Yup, finally slipped my chain. Last night at about 8pm, I finished the first draft of Crossroad Blues.

I pretty much turned all the dials up to 'eleven' and snapped off the lever Tuesday and Wednesday. There were a couple-odd hours of sleep in there, and I may have eaten. Not entirely sure. What I do know is that I wrote a little less than 20,000 words in that period, including two of my favorites: The End.

As always here at Full Throttle Productions, hard work is rewarded. I had a nice glass of champagne, smoked a lovely Cuban cigar (they're legal here but this'll be the only one for me this year), had a *much* needed shower and shave and went to bed for many, many hours.

For their invaluable assistance, I'd like to thank the good folks at iPod.

(That's not photoshopped-- I got free laser engraving by ordering online!)
This poor bugger got quite the workout the last couple days. Four of my current favorites: Steve Earle's Oxycontin Blues, Tori Amos' Crucify, Avril Levigne's Girlfriend and Isaac Hayes's theme to Shaft. I reserve the right to be a man of contrasts...

Tomorrow: Simpsons fun!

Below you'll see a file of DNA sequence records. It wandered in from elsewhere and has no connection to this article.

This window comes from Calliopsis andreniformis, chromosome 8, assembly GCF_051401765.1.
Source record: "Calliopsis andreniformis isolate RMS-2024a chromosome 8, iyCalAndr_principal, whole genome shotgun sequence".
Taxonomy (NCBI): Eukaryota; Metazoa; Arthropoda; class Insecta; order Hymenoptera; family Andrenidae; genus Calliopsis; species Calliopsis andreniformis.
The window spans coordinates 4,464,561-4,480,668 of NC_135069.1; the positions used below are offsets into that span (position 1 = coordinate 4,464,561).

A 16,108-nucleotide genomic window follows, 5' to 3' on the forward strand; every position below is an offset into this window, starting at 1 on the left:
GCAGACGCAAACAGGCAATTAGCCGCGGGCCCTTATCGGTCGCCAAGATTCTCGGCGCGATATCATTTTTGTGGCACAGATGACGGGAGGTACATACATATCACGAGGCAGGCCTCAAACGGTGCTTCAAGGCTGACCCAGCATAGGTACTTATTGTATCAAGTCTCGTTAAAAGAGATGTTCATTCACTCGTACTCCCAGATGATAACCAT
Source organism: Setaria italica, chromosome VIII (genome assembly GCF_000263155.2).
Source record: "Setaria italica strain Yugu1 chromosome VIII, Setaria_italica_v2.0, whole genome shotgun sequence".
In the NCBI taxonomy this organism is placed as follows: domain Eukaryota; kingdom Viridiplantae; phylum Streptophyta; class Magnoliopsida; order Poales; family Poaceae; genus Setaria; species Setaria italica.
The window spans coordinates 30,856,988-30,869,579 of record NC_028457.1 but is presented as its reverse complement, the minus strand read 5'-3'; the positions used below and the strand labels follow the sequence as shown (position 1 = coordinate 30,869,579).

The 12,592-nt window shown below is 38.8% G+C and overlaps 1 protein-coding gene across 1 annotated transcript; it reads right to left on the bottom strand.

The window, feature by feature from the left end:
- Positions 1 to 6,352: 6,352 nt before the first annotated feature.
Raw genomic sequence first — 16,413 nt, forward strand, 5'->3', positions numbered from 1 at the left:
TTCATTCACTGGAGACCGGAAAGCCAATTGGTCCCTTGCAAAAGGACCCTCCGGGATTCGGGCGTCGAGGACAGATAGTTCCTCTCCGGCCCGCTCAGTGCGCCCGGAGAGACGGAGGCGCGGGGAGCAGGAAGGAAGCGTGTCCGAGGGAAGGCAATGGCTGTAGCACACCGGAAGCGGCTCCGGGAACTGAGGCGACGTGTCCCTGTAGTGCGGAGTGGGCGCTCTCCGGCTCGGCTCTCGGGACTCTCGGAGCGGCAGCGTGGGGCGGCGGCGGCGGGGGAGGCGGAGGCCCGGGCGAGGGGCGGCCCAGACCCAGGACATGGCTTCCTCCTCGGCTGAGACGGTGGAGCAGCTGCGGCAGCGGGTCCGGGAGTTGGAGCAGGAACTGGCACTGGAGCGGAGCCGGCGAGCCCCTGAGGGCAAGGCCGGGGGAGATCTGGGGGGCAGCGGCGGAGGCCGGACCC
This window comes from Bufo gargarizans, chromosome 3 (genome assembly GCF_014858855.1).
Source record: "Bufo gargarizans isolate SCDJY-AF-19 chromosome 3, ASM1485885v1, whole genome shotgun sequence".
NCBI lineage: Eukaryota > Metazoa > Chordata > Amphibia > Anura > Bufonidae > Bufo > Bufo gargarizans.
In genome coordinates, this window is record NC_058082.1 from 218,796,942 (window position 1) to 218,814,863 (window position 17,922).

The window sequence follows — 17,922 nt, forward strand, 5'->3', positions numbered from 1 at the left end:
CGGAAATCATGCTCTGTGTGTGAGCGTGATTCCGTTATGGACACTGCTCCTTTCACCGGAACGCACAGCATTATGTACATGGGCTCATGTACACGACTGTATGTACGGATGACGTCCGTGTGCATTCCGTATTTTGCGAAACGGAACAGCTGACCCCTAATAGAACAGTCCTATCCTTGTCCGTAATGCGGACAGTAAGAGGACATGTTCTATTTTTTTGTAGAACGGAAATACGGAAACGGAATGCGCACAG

Monday, December 10, 2007

Full Throttle Iconography

(A little homage to the works of Edgar Rice Burroughs, there! Sorry about the flash burn - the paint is still wet...)

Where y'at, you say? Well....

The hero is isolated and alone. The Main Bastard's implicit threat is increasingly manifest. Innocent and guilty alike are suffering at this man's hands.

The hero has just made a Bad Decision. Fear overruled his better judgement, and he picked up a weapon. Things are.... about to turn very, very, *very* ugly.

Today or tomorrow maybe, he'll see this situation through to its brutal, bloody end.

I had a bit of a peek around on the net for a work-icon to describe my progress. No dice. In the end, I used one of those 'thinking up what's next' moments to whip up my own...

Sometime soon: Simpsons fun!

Thursday, December 6, 2007

Holy Bookstores, Batman!

We here at Full Throttle productions are proud to share our latest international despatch from the Department of Really Freakin' Nifty:

A round-trip ticket from New Zealand to Amsterdam is $3-5000. I figure, bookstore like this, the ticket'd be the least of my worries....